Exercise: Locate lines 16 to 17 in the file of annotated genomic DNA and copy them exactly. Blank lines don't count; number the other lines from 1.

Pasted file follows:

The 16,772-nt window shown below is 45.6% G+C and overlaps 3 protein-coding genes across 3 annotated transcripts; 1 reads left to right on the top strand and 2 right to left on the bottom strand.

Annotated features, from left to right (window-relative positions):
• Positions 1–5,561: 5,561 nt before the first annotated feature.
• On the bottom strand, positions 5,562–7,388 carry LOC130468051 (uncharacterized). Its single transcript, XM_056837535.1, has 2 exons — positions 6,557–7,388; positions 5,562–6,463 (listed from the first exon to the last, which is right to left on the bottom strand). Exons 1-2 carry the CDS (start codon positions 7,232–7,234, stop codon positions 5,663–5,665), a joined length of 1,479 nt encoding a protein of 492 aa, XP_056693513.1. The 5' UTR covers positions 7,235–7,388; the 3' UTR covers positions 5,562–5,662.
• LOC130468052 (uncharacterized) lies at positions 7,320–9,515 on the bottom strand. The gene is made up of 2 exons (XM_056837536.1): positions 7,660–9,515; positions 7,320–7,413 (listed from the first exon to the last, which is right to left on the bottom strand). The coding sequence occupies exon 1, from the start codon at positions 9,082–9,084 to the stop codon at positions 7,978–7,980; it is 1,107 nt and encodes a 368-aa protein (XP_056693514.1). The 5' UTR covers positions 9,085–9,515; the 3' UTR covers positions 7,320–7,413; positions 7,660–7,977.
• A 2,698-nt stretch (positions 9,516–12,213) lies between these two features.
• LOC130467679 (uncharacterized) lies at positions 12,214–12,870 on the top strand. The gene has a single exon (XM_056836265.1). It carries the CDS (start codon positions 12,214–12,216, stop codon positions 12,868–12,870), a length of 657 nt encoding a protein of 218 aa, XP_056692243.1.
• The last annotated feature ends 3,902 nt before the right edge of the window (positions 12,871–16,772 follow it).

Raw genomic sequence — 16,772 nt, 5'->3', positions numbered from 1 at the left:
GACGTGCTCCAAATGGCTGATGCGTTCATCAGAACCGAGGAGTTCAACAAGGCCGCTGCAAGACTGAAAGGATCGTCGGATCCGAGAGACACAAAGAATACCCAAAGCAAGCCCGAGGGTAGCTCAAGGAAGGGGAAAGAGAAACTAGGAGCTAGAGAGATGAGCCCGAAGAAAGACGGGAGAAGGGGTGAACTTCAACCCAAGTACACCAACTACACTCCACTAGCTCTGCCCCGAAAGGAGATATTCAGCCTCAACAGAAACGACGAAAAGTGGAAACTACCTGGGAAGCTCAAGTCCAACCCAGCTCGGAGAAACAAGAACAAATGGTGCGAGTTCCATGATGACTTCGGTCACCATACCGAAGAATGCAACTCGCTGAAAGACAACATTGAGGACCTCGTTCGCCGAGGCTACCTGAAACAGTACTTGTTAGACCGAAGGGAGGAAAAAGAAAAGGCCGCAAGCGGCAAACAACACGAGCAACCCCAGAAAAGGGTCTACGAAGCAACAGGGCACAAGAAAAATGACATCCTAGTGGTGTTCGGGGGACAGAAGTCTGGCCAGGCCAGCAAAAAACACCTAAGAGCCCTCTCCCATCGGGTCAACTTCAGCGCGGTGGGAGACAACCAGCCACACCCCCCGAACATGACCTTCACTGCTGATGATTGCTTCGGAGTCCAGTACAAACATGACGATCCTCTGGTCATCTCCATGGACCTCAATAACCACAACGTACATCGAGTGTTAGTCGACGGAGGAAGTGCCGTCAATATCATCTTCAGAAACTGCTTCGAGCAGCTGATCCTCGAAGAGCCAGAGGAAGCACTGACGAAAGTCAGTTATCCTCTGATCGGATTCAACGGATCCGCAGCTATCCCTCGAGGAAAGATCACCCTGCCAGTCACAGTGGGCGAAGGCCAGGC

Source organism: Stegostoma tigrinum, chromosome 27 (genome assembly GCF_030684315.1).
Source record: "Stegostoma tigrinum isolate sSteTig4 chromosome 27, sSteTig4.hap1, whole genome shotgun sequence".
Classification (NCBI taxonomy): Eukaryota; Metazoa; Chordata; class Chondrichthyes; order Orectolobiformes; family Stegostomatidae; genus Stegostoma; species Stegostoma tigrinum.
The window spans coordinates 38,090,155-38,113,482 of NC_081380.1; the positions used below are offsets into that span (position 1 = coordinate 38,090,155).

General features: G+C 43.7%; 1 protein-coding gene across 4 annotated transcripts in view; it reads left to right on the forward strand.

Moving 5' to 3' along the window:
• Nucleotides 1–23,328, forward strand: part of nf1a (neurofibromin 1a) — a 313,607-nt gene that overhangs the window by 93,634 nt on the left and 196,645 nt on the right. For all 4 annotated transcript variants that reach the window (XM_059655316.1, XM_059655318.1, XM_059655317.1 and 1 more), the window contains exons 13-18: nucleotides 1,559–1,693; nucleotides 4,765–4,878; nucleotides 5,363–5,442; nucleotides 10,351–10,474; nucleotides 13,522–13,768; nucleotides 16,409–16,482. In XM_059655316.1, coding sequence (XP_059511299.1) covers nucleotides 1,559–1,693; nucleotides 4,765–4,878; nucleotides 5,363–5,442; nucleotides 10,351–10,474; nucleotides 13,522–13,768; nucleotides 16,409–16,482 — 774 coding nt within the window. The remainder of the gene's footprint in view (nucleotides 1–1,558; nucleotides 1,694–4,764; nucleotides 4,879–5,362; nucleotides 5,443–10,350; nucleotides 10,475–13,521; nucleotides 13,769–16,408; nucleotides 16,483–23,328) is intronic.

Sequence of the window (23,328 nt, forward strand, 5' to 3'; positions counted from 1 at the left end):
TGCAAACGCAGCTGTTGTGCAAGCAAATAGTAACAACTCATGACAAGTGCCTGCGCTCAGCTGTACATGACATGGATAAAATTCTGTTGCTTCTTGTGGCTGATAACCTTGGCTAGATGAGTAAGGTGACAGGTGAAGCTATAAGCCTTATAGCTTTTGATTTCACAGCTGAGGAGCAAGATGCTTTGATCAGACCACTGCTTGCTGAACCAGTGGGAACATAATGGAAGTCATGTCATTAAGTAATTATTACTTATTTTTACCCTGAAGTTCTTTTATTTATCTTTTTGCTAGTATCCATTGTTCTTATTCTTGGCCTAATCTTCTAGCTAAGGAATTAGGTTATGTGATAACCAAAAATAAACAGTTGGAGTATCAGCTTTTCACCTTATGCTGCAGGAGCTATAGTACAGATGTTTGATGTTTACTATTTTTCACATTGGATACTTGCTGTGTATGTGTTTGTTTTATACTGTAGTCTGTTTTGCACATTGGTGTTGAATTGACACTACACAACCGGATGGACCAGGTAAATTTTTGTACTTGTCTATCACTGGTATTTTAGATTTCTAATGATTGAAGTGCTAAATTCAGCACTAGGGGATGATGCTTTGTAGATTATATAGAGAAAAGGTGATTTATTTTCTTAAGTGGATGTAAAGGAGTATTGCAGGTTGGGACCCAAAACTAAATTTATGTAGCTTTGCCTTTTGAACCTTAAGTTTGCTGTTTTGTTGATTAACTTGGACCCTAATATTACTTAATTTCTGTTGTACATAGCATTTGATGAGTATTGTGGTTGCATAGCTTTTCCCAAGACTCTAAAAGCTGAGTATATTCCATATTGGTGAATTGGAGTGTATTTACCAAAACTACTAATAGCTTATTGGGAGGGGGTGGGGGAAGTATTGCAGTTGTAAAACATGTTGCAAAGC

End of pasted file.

Moving 5' to 3' along the window:
• Nucleotides 1–23,328, forward strand: part of nf1a (neurofibromin 1a) — a 313,607-nt gene that overhangs the window by 93,634 nt on the left and 196,645 nt on the right. For all 4 annotated transcript variants that reach the window (XM_059655316.1, XM_059655318.1, XM_059655317.1 and 1 more), the window contains exons 13-18: nucleotides 1,559–1,693; nucleotides 4,765–4,878; nucleotides 5,363–5,442; nucleotides 10,351–10,474; nucleotides 13,522–13,768; nucleotides 16,409–16,482. In XM_059655316.1, coding sequence (XP_059511299.1) covers nucleotides 1,559–1,693; nucleotides 4,765–4,878; nucleotides 5,363–5,442; nucleotides 10,351–10,474; nucleotides 13,522–13,768; nucleotides 16,409–16,482 — 774 coding nt within the window. The remainder of the gene's footprint in view (nucleotides 1–1,558; nucleotides 1,694–4,764; nucleotides 4,879–5,362; nucleotides 5,443–10,350; nucleotides 10,475–13,521; nucleotides 13,769–16,408; nucleotides 16,483–23,328) is intronic.